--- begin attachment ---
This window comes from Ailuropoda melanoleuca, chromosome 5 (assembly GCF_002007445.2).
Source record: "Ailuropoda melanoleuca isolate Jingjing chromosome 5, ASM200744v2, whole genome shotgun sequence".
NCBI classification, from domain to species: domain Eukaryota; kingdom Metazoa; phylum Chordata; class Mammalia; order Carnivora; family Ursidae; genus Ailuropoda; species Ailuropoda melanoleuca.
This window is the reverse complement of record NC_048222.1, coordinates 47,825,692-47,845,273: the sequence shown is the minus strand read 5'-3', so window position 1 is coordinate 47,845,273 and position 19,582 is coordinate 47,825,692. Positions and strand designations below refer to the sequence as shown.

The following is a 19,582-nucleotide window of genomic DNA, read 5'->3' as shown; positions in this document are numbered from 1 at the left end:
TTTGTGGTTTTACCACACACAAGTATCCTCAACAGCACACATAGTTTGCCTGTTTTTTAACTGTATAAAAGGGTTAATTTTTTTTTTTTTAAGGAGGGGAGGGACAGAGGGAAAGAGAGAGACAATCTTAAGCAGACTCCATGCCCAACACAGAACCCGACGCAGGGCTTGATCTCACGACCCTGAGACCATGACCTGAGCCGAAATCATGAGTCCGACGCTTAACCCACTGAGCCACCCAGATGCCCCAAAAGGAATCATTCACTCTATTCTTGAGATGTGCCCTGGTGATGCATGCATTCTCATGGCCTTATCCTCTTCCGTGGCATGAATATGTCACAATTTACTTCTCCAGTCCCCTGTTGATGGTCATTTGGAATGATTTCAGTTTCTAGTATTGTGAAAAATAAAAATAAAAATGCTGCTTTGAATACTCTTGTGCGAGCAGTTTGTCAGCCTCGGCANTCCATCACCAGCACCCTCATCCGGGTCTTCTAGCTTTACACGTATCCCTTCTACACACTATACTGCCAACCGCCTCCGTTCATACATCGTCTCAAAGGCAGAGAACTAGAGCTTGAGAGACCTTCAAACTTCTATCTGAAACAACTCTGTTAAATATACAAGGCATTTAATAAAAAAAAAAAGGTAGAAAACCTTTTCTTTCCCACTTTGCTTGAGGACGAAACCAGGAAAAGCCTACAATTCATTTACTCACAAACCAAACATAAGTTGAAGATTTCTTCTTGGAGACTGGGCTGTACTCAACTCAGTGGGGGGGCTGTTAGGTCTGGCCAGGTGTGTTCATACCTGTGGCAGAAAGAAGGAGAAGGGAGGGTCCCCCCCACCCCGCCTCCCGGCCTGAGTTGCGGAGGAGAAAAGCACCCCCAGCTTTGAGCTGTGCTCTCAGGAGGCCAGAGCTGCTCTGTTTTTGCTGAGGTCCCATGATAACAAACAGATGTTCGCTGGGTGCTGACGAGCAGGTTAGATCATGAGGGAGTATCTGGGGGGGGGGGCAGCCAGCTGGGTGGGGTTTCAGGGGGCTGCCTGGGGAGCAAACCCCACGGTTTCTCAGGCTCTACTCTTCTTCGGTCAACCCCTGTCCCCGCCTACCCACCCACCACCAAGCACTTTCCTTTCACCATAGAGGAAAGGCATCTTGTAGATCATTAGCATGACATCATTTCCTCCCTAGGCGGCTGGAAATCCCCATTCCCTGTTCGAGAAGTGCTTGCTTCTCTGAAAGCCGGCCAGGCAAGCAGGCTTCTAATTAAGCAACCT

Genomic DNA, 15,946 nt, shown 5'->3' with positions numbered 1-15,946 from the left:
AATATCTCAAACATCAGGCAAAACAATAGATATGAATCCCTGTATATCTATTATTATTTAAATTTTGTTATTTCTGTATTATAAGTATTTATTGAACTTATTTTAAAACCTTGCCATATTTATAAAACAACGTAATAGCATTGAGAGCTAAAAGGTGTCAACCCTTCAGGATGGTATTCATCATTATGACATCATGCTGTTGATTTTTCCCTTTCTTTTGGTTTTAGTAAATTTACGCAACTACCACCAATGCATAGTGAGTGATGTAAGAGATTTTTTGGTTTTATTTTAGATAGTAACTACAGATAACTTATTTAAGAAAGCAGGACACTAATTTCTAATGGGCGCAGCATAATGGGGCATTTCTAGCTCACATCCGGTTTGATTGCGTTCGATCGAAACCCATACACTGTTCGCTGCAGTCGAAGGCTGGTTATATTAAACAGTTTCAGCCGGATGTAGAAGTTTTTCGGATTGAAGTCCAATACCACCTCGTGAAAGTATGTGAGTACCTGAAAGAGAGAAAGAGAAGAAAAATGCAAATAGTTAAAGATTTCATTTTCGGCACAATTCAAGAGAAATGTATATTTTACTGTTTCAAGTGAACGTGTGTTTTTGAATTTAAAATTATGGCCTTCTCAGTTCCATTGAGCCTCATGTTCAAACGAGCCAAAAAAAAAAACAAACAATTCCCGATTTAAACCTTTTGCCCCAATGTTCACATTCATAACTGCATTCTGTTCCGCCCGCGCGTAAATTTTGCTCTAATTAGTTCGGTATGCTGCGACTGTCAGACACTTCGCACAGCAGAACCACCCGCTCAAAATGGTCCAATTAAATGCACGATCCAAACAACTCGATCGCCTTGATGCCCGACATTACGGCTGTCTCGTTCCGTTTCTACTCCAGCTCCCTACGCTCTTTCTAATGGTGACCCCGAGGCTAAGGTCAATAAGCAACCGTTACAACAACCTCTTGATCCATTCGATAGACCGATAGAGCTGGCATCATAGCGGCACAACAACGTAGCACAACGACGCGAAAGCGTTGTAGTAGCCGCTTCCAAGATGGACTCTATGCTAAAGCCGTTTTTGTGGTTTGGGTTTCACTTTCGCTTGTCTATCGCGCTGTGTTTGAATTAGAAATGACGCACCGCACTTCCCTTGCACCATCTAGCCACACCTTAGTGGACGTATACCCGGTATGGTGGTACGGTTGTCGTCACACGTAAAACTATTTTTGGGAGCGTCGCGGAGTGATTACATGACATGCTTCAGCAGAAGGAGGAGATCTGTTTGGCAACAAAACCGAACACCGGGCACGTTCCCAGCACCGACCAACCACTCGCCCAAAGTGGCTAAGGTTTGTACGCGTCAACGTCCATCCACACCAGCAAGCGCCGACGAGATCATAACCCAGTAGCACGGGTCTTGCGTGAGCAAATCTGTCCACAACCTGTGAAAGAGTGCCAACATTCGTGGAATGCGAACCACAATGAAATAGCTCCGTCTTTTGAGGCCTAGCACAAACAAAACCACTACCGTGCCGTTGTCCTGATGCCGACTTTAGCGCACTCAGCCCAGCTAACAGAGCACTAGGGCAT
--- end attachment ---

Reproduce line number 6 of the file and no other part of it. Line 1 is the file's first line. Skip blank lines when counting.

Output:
TTTGTGGTTTTACCACACACAAGTATCCTCAACAGCACACATAGTTTGCCTGTTTTTTAACTGTATAAAAGGGTTAATTTTTTTTTTTTTAAGGAGGGGAGGGACAGAGGGAAAGAGAGAGACAATCTTAAGCAGACTCCATGCCCAACACAGAACCCGACGCAGGGCTTGATCTCACGACCCTGAGACCATGACCTGAGCCGAAATCATGAGTCCGACGCTTAACCCACTGAGCCACCCAGATGCCCCAAAAGGAATCATTCACTCTATTCTTGAGATGTGCCCTGGTGATGCATGCATTCTCATGGCCTTATCCTCTTCCGTGGCATGAATATGTCACAATTTACTTCTCCAGTCCCCTGTTGATGGTCATTTGGAATGATTTCAGTTTCTAGTATTGTGAAAAATAAAAATAAAAATGCTGCTTTGAATACTCTTGTGCGAGCAGTTTGTCAGCCTCGGCANTCCATCACCAGCACCCTCATCCGGGTCTTCTAGCTTTACACGTATCCCTTCTACACACTATACTGCCAACCGCCTCCGTTCATACATCGTCTCAAAGGCAGAGAACTAGAGCTTGAGAGACCTTCAAACTTCTATCTGAAACAACTCTGTTAAATATACAAGGCATTTAATAAAAAAAAAAAGGTAGAAAACCTTTTCTTTCCCACTTTGCTTGAGGACGAAACCAGGAAAAGCCTACAATTCATTTACTCACAAACCAAACATAAGTTGAAGATTTCTTCTTGGAGACTGGGCTGTACTCAACTCAGTGGGGGGGCTGTTAGGTCTGGCCAGGTGTGTTCATACCTGTGGCAGAAAGAAGGAGAAGGGAGGGTCCCCCCCACCCCGCCTCCCGGCCTGAGTTGCGGAGGAGAAAAGCACCCCCAGCTTTGAGCTGTGCTCTCAGGAGGCCAGAGCTGCTCTGTTTTTGCTGAGGTCCCATGATAACAAACAGATGTTCGCTGGGTGCTGACGAGCAGGTTAGATCATGAGGGAGTATCTGGGGGGGGGGGCAGCCAGCTGGGTGGGGTTTCAGGGGGCTGCCTGGGGAGCAAACCCCACGGTTTCTCAGGCTCTACTCTTCTTCGGTCAACCCCTGTCCCCGCCTACCCACCCACCACCAAGCACTTTCCTTTCACCATAGAGGAAAGGCATCTTGTAGATCATTAGCATGACATCATTTCCTCCCTAGGCGGCTGGAAATCCCCATTCCCTGTTCGAGAAGTGCTTGCTTCTCTGAAAGCCGGCCAGGCAAGCAGGCTTCTAATTAAGCAACCT